7 things young people in care said about ‘Having a Say’

26 July 2016

Here are seven things that young people in care told us while discussing  ‘Having a Say’ at our youth consultation last week. 1

1. I do need to talk with you. I need to let you know what is important to me, to get what I want and need and to be kept safe.

2. Some ways of communicating with me don’t work:

  • suggestion boxes are not private and sometimes nothing happens
  • certificates and awards can be nice but I might not like being singled out and paraded in front of everyone
  • I’m not going to share my feelings at house meetings if everyone is having a go at each other

3. I have ways of sending messages to you, that you may not understand, for example:

  • I may have my earbuds in but this is not always to listen to music. It can also be so I am left alone or so I can avoid joining in before I am ready
  • I may be dismissive but that’s because I am still working out what is going on and if I can trust you
  • I may be quiet and withdrawn for the same reason
  • I may tell you how I am feeling by what I wear

4. I may find it easier to use pictures rather than words:

  • pointing at emoticons on cards or posters can tell you how I’m feeling without words
  • I can tell you things about myself and my life with my camera
  • I can show you things about myself from my Life Story Book

5. I can have a say most easily with people I know and trust and with whom I have a relationship.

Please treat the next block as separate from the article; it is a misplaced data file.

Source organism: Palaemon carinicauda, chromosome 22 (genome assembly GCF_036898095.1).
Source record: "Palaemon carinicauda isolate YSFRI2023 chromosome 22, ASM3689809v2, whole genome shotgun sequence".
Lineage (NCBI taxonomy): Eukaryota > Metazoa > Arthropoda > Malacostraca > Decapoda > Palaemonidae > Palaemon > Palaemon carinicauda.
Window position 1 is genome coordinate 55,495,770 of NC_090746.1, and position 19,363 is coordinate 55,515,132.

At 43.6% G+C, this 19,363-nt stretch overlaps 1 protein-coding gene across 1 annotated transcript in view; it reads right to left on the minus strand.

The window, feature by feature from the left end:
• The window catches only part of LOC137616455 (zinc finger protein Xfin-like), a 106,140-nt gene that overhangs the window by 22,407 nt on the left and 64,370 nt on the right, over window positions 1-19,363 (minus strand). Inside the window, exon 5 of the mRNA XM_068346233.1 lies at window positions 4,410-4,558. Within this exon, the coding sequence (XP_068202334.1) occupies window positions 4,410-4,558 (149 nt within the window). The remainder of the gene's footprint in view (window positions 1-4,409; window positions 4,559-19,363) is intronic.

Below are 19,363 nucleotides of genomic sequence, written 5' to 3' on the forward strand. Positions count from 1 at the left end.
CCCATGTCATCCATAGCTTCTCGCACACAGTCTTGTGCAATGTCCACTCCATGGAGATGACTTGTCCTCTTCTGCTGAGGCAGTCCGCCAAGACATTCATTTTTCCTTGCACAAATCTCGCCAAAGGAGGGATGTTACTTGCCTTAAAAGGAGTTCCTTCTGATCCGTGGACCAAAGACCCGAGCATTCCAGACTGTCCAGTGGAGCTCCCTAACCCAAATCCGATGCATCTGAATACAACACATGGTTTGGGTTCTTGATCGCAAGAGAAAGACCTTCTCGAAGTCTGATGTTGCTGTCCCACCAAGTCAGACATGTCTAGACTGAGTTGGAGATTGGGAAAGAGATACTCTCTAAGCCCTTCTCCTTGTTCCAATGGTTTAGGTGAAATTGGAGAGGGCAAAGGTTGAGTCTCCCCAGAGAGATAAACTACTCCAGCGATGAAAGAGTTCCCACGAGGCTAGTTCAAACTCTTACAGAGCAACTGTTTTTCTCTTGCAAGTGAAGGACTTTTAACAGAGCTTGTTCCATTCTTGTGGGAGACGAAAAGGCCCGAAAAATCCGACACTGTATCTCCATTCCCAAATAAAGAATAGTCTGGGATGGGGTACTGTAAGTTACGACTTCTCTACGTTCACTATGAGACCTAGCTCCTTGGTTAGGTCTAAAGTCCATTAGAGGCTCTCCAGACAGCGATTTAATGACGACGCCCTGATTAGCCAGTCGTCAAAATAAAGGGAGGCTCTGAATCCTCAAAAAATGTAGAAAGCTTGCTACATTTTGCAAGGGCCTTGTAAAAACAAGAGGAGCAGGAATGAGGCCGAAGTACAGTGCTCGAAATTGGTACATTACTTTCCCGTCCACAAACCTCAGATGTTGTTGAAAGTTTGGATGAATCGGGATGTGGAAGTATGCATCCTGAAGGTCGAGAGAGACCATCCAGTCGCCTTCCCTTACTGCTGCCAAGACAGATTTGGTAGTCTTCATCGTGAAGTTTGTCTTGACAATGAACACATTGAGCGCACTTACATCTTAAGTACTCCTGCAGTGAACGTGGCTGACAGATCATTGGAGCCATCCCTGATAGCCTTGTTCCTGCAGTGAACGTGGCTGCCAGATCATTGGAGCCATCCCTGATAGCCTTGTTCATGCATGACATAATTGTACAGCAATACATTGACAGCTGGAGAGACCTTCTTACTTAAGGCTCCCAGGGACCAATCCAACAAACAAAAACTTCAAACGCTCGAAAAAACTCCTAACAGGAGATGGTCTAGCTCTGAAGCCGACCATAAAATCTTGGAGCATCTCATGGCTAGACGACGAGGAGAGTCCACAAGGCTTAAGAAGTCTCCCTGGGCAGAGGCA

6. I am not the same as every other young person in care.

7. I need you to understand where I have come from and how I am dealing with this situation so that you can understand me when I have a say.

Please share your insights and experiences with us in the reply space below.

1 These are not all the exact words of the young people but as respectful and faithful a representation of their intent, as we can make it.  Huge thanks to the seven young people who shared and showed us so much last week.  Also thanks to the management and staff of HYPA for their help in putting the consultation together.

This item was also published in the August 2016 Guardian’s Newsletter.

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2 Responses

  1. I am an Art Therapist with many years experience of working with children and young people. Statements made in number 4 are an important illustration of the power that art has in being able to speak for young people. It is a non threatening and liberating way for young people to communicate how they are feeling and to gain insight about themselves. As PabloPicasso said “Art washes away from the soul the dust of everyday life”.

  2. When there was a placement crisis for one of my young people, we decided to go to the zoo for the day. I had my camera, so shared it for the occasion – an unusual opportunity to spend relaxed time together. As we walked, we talked about what she was seeing through the lens. I found out so much more than I could ever imagine about this young person’s feelings and values when she talked about how the animals appeared to her and what she saw in their behaviour through the lens (we had a tele as well as normal lens). Through her patience, she clearly connected to the animals and birds in many of the photos, not just took a photo. She’s so proud of the results, and they’re all in an album now for her to recall and share however and whenever she wants. And it has changed how she shares with me – it’s such a comfortable experience. [name withheld on request – Families SA Worker]

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